I think what many do not yet believe, much less understand, is that the demise of the American farm and the Canadian farm and the South African farm and the South American farm is a planned demise. It is planned by many non-elected bureaucrats and a few elected ones.
The Wildlands Project is being implemented very rapidly now (wetlands restorations, rewilding the farm states by turning loose not dozens, but hundreds, of predatory animals.) Example: We are now getting the explanation that the cougars were turned loose on us "to control the deer population." It would have been too simple to simply issue more hunting licenses! Using the Endangered Species Act can shut down farming - and logging, mining, ranching, commercial fishing - any place, anytime. Look at the "new" Florida Everglades!
"Heritage Rivers" and other "sacred" places are going to get more and more restrictions on them. I can predict safely, that the more-than-30 miles of creek banks on our place will be required to be fenced - cattle out, deer allowed - within five years. Some lesser bureaucrat friends have told me this, to my face, in the past two years, when we were attending water meetings. At one water quality meeting, I mentioned the fact that deer cause more bank erosion than cattle because of the sharper hoof. You could have heard a pin drop. (Farmers were in the minority in this meeting.)
At another such meeting, we were told by another 25-year-old "expert" that we could probably get more water into state lake(s) by shutting down the irrigation nearby. This would theoretically allow the water to run over the spillways and correct the existing pollution caused by migrating birds. I heard the expression "pristine condition" one too many times and finally told the speaker that I had grown up with the lake in our county, remembering when it was built, and that it had always been a duck and goose pond and was never fit for swimming. Again, you could have heard a pin drop. These are "textbook planners." They have never been subjected to reality.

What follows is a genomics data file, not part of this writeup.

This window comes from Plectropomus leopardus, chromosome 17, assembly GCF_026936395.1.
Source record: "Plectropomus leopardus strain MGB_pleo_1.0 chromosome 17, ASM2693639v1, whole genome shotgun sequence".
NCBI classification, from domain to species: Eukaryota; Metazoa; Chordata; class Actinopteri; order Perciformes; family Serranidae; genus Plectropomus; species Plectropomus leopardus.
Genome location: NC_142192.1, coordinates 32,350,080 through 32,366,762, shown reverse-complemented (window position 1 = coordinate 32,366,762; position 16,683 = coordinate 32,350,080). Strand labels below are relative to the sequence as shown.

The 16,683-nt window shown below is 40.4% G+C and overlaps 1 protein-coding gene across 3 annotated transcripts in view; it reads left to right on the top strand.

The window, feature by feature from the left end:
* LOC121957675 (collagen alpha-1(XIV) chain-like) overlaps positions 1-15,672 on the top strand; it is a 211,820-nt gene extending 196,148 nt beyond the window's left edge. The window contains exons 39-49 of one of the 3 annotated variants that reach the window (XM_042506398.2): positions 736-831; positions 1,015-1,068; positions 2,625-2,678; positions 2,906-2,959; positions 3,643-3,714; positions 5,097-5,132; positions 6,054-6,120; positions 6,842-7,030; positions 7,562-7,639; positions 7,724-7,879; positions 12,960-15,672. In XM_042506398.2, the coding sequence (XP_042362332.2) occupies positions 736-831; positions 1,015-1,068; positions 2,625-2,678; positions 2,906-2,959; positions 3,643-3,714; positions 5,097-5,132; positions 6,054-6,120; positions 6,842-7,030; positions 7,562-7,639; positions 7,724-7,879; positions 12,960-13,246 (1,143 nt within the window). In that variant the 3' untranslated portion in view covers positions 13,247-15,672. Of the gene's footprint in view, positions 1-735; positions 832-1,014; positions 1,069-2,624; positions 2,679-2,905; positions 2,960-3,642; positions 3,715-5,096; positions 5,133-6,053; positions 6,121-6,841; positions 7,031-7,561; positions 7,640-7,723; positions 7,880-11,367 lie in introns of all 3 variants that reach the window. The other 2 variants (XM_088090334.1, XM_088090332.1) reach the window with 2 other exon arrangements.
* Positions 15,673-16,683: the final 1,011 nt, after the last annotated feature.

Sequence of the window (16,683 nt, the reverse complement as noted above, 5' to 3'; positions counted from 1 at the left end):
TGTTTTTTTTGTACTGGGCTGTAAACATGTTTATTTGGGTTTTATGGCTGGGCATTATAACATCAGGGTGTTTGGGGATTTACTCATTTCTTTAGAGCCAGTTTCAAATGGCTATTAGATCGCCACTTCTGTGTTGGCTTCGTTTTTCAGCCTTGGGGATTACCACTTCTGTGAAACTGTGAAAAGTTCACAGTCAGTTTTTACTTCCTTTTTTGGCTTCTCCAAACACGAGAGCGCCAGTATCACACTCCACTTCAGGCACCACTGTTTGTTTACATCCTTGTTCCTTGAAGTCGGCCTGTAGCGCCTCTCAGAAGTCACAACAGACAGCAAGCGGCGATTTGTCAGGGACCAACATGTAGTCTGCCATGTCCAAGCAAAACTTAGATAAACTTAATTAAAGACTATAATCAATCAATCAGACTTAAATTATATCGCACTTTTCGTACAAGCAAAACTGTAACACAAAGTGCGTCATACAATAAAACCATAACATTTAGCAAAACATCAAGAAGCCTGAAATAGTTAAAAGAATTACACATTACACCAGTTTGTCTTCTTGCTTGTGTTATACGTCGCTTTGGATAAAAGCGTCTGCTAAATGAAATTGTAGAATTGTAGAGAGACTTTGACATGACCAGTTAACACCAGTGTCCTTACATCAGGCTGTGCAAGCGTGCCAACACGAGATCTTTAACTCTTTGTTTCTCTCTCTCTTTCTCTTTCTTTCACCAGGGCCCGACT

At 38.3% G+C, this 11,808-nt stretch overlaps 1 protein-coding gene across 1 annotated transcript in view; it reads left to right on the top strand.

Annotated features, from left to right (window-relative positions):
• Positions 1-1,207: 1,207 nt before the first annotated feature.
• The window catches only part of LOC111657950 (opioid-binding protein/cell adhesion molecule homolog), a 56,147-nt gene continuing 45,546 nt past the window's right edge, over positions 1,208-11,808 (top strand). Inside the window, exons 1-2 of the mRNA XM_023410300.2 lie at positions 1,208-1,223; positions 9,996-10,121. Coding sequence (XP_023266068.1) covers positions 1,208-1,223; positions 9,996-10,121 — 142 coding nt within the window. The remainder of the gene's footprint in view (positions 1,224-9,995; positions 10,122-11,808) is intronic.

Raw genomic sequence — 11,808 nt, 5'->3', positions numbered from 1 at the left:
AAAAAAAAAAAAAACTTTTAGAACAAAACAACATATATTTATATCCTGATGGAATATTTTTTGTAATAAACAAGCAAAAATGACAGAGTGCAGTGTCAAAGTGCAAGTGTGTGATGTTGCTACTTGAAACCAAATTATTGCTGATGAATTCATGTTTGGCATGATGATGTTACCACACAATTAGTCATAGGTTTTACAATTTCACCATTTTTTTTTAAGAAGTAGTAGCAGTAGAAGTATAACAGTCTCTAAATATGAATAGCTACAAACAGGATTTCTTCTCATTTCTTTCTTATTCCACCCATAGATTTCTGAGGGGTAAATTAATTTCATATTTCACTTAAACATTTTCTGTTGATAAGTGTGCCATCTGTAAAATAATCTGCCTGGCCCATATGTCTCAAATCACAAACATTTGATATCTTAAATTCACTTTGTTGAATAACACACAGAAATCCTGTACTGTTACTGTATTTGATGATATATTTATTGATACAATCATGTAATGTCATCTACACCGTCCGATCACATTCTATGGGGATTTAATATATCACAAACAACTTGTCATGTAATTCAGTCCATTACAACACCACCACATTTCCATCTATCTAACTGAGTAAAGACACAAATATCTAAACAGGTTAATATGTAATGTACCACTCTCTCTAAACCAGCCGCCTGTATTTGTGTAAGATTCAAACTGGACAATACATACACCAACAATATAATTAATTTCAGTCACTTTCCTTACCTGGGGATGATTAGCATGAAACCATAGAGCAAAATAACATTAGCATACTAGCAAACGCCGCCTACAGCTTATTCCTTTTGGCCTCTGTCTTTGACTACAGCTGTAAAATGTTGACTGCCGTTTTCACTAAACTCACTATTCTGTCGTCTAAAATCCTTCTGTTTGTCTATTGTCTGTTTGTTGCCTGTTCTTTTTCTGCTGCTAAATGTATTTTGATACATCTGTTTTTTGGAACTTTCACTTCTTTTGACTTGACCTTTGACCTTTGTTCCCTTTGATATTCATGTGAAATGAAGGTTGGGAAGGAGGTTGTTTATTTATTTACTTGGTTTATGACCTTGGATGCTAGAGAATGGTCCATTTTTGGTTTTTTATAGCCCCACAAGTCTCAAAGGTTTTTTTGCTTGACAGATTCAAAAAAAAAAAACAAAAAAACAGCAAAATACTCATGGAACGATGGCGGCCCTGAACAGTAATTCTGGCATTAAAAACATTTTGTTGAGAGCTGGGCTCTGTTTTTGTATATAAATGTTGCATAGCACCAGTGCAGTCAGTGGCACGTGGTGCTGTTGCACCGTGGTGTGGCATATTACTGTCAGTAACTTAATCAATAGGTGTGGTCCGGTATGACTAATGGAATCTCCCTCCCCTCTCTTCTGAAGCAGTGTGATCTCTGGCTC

One Corps of Engineers "expert" was so outraged at my remarks that she was unable to address the group. She actually retreated to the bathroom to smoke a cigarette and calm her nerves!
My point is this: Farming and cattle raising in the Central Plains area are being "phased out" through central planning by starry-eyed bureaucrats. The plan includes returning the area to a giant "buffalo commons." I laughed in 1988 when I first heard the term. I don't laugh anymore because I have seen the maps and have watched the government grab land in the western states occurring at a phenomenal rate.
Look at what has happened in California, Nevada, Idaho, Oregon, Washington, New Mexico, Arizona and Utah. Add that to what has happened to Wyoming, Montana, and now the Dakotas.
Look at the "Heritage Rivers" springing up on the map and listen to the water planners. We are well on our way to being returned to the "pristine" days of old days without motorized transportation or other things requiring a motor.
The goal is "pre-European settlement condition," and that means that almost all people - except those in management and authority positions chosen to "protect and restore" the landscape - will be removed. A simple search at Google.com using "pre-European settlement" will awaken the complacent ones in a hurry!
What bureaucrats fail to realize is that shipped-in food from the Third World will never be a reliable resource. I think we will all have to endure some hunger, some privation, before that revelation occurs within the Washington power structure. One would think that "central planning" would have been discredited with the fall of the Soviet empire. Not so! We have an elite cult in this country that thinks collectively "we can plan better." Lotsa luck!
Laura McCall's maternal grandfather came west in a wagon train in 1879, in a group called the Ohio Colony. After 21 years of education, several degrees and numerous adventures in far-flung places, McCall returned to the farm where her dad was born in 1897, hoping to spend the rest of her life there. She is descended from colonials who fought first in the French-Indian Wars and later in the Revolution.